fQ[Itot(x,t)]=1Itot(x,t)σQ2πexp[|ln[Itot(x,t)]μQ|22σQ2],    (8)

where μQ and σQ are the mode and scale of the natural logarithm of Itot(x, t), respectively.

2.2. Simulation experiments

Our aim is to explore the effects of STPP on the tracking dynamics of neuronal populations by using CANNs. To study the dynamics of a CANN with STPP, we built a model using the equations described in the previous subsection and conducted simulation experiments.

2.2.1. Building the model

For fQ in Equation (8) and fS in Equation (7), we assigned the following empirical values: σQ = 0.5, μQ = 0.25, r0 = 6 and σS = 2. As shown in Figure 2A, fQ is log-normally distributed, with the latent modulation Q increasing most strongly when the total input Itot(x, t) is relatively weak. fS is sigmoid-shaped, enabling S(x, t) to be increased at strong membrane potential. Here, the membrane potential is represented by r(x, t) (Latimer et al., 2019). The profile of the synaptic input u(x, t) is shown in Figure 2B, which is Gaussian shaped where the center of the external input Iext(x, t) (not plotted) is at 0. The corresponding Q(x, t) and S(x, t) are initially symmetric with respect to the center of u(x, t) when there is no translational separation between Iext(x, t) and u(x, t) (Figure 2C).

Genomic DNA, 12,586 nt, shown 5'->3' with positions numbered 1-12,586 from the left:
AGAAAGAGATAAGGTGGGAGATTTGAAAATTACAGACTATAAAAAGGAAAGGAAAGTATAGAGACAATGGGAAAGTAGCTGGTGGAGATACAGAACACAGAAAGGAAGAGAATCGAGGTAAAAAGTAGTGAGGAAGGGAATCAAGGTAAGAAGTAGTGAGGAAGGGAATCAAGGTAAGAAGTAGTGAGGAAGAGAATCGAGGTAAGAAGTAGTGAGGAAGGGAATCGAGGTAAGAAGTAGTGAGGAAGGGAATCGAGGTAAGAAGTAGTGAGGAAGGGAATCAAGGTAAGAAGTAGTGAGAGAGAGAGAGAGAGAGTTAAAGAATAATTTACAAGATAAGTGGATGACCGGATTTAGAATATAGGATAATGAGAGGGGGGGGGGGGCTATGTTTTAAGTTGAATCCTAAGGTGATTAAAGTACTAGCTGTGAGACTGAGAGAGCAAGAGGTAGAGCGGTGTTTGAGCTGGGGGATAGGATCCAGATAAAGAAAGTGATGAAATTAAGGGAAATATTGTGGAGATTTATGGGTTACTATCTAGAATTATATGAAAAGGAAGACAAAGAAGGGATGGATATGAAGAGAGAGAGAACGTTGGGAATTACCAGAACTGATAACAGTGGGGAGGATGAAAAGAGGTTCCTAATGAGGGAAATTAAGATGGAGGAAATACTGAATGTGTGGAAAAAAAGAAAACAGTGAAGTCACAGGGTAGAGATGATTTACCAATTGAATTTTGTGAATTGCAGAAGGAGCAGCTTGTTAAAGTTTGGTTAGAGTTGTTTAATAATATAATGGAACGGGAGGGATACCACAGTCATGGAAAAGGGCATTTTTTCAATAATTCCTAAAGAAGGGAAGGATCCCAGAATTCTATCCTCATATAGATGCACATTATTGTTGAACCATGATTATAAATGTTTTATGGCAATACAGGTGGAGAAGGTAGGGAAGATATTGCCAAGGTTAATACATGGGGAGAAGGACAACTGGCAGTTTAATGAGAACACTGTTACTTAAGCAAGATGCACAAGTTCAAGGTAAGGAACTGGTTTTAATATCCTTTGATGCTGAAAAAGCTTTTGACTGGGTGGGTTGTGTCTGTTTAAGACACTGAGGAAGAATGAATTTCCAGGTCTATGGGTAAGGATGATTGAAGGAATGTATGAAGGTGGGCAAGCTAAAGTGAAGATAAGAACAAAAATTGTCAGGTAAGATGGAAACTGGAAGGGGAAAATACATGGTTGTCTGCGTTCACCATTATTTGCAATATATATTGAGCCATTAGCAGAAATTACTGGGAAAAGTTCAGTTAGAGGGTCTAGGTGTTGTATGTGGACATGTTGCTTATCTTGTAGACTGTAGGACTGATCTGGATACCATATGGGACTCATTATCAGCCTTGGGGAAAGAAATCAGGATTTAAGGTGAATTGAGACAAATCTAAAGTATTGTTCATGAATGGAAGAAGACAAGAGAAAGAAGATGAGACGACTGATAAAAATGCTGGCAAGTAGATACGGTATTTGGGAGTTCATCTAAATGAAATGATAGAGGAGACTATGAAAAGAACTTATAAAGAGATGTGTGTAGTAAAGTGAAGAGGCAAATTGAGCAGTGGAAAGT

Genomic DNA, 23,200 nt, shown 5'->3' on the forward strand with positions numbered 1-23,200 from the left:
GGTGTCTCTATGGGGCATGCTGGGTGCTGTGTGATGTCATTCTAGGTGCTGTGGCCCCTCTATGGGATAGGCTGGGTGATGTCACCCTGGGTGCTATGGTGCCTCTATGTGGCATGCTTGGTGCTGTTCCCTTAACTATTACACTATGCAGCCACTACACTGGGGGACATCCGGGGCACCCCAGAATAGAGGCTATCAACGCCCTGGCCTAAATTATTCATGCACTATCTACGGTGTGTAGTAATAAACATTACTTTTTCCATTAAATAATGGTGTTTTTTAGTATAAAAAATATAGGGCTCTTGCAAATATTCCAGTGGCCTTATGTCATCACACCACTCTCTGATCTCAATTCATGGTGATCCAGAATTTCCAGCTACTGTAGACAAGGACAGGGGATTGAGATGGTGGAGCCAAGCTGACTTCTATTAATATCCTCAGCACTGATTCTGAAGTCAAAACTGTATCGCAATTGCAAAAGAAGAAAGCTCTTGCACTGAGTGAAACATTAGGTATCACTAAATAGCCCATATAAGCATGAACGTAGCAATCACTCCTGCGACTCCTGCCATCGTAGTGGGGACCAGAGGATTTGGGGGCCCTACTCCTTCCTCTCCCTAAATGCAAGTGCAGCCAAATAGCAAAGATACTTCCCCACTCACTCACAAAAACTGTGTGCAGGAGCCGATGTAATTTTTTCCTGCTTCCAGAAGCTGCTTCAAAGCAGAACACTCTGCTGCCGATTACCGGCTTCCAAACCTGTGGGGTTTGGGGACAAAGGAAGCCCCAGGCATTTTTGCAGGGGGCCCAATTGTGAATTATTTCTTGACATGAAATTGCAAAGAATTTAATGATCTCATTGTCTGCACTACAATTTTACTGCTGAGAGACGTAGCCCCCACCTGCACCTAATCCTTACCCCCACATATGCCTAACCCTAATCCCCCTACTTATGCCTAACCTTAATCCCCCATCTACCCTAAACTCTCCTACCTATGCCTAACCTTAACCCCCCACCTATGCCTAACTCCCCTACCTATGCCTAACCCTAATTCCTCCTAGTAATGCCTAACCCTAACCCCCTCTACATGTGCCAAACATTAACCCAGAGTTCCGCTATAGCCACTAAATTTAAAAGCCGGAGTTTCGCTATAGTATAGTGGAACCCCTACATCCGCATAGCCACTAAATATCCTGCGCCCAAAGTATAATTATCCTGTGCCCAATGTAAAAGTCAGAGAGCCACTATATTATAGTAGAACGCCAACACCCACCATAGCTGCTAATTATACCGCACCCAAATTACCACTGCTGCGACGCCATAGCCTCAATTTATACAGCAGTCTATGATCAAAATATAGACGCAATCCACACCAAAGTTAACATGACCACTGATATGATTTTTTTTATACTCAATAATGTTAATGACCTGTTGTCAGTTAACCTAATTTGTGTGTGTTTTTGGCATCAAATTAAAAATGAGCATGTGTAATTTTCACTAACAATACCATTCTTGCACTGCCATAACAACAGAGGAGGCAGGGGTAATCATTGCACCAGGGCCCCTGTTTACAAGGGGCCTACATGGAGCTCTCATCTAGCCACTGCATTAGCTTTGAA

Figure 2. (A) Profiles of fQ, fS, where σQ = 0.5, μQ = 0.25 for fQ, and r0 = 6, σS = 2 for fS. (B) As shown, the synaptic input u(x, t) of neurons is almost Gaussian, where the position of the external input is at 0. (C) The corresponding latent and enhancing modulations Q(x, t) and S(x, t) of u(x, t) in (B). As shown, Q(x, t) and S(x, t) are initially symmetric with respect to the center of u(x, t) when there is no external moving drive to u(x, t). Parameters of (B, C): a = 0.5, k = 0.5, A = 3.0, α = 0.02, β = 0.1.

In our simulation experiments, we took the head directions as the example stimuli. Hence, x is restricted in the space of −π < x ≤ π, and the distance between x and x′ is in a periodic condition that is calculated by

dist(x,x)={xx+2π,if(xx)π,xx,ifπ<(xx)π,xx2π,if(xx)>π.    (9)

One should also note that the model we used is a re-scaled model (Fung et al., 2012b). Therefore, the number of neurons is not a factor determining the behavior of the system.

2.2.2. Tracking the external stimulus

To see how the network reacts to a stimulus, we set the external input to be

Iext(x)=Aexp(|xz0|24a2),    (10)

where A is the magnitude of the input. z0 is the stimulus position. When considering a continuously moving stimulus, Iext(x, t) is defined as

Iext(x,t)=Aexp[|xz0(t)|24a2].    (11)

Without loss of generality, we considered the stimulus position at time t = 0 to be z0 = 0, and the stimulus to move at a constant angular velocity vext thereafter, i.e., z0(t) = vextt.